Gear Besides having your regular paintball gear (marker, pod-pack and or vest, pods, tank, mask, tools) it is generally a good idea to have water, a source of food (power bar works nicely), a utility tool (multi-tool, such as a Gerber), chemical handwarmers, as well as a Flint Stone,matches, or lighter (Lighter may freeze). The reason being to carry such items is although it may be just a fun day of paintball, you never know when you may need them. What is especially nice, is that all the items (chemical warmers, flint stone, utility tool, and food source) will all fit nicely within a pod. Now of course, I do realize that you could improve your gear so much better to be prepared, such as a shovel, radio, compass, etc etc. But this is just a small pack that is well travel size. So please, bare with me because we could make a list of hundreds of items to include for "Just-in-Case" but we won't.

So a whiteout blows in, its low visibility conditions and its coming towards the end of the day (sunlight ends at 5pm here), and no one is near by. Just to add to the situation, nothing looks familiar and your tracks are beginning to cover up, now what? First things first, cover your mouth and nose if you haven't already and keep your mask on. By having your mask on, it will help keep face covered and exposed to the elements to a minimal amount, as well make it easier to see a bit. Keep any vest or pod pack that you are wearing on, and do not fire your marker. The reason being not to fire the marker is because the noise will be muffled by the snow and wind, and it will be used later on. Keep any paint you may be carrying in your pods, this will become useful later on.

Shelter Now check your surroundings and look for any forms of shelter that are near-by. Pine trees provide excellent cover from the elements and are ideal place to seek refuge. However, not all Pines will provide ample cover of course. In which case, if possible using the multi-tool blade/saw cut branches from a pine or spruce. These branches will then be used to make a semi-circle of a dome shelter. The best way is to go to a large base tree, get on the backside (opposite side of the wind) and build your shelter from there. Using the cut branches, position them against the tree to start to form a semi-circle with the tree in the middle and branches on both sides. If the branches cannot be firmly placed in the snow or will not stay against the tree, then you can secure them by using the laces from your boots. If that is not an option for whatever reason, a barrel blocking device (Barrel Condom) elastic cord will also work nicely to bind the branches.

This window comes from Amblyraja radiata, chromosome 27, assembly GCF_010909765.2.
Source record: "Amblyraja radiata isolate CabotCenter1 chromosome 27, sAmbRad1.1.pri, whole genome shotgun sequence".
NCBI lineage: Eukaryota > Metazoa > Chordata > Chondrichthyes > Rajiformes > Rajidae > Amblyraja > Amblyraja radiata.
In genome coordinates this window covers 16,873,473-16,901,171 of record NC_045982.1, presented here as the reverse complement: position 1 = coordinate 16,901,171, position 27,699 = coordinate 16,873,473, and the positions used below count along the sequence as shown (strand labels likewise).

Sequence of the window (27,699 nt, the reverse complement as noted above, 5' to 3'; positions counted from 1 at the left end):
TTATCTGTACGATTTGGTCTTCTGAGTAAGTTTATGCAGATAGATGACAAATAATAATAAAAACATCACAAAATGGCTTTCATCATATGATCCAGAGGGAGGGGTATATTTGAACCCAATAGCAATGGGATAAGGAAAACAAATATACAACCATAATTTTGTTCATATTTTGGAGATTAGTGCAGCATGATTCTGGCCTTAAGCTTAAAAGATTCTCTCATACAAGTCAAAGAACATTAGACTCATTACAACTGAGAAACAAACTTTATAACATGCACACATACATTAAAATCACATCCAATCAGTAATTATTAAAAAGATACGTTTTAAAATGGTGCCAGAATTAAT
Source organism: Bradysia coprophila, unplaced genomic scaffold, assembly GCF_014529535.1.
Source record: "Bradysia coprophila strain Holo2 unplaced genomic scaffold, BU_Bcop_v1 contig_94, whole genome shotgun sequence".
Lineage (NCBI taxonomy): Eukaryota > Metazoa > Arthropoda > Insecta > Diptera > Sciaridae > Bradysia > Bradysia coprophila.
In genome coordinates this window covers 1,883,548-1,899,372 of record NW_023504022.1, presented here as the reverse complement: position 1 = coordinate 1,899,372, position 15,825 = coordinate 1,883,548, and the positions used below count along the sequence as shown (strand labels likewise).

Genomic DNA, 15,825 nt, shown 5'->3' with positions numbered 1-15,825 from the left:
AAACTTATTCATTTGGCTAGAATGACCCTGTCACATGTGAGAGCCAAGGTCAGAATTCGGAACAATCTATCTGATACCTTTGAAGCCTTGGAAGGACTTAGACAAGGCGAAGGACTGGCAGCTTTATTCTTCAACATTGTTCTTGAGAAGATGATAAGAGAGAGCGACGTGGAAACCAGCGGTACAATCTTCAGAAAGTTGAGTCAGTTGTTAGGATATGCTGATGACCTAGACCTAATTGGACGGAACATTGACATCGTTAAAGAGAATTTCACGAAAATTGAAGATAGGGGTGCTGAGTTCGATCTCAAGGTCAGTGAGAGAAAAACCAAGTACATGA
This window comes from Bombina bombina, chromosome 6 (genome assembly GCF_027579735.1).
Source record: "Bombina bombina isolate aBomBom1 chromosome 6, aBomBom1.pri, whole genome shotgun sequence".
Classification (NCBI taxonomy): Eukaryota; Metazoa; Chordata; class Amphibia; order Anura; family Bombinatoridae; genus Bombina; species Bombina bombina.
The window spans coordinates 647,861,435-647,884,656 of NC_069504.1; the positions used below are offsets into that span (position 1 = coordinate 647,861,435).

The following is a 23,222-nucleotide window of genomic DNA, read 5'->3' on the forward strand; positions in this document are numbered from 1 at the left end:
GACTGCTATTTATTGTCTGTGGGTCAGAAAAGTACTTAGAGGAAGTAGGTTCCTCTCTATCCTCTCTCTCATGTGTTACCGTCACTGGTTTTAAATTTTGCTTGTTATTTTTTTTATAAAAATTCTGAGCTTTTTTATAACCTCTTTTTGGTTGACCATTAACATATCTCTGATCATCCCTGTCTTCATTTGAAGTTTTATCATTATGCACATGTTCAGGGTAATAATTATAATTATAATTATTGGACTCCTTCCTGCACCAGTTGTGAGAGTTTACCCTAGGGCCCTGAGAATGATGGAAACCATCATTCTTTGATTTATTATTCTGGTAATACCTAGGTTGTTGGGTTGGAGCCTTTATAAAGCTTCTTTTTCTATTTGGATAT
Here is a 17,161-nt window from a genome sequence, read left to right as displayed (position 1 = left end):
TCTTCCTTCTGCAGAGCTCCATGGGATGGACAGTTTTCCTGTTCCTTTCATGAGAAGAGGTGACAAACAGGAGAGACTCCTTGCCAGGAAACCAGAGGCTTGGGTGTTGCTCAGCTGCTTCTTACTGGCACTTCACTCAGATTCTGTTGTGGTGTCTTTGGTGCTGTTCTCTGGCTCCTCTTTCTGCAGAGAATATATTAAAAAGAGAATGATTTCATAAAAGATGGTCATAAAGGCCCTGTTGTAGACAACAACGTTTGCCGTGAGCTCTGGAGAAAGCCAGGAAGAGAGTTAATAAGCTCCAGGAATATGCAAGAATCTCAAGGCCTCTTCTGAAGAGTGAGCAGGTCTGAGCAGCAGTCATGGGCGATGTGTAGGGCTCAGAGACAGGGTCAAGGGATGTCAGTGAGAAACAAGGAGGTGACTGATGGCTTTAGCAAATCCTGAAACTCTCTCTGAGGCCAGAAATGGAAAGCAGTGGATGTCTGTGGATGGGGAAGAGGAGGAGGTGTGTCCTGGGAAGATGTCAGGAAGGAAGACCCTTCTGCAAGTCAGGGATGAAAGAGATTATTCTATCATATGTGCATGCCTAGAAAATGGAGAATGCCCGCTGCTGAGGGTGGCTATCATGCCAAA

Now in the case there are no near-by branches or natural cover to use, place your backside against the wind and pull off your mask. Your mask will double as a cheap means of a scoop/shovel and will be useful when digging. Find the largest tree near-by and begin scooping snow from the base of the tree. The should used as a means to block the wind and provide a wall of the quick shelter. The hole that is dug should be no wider than foot on each side of your body.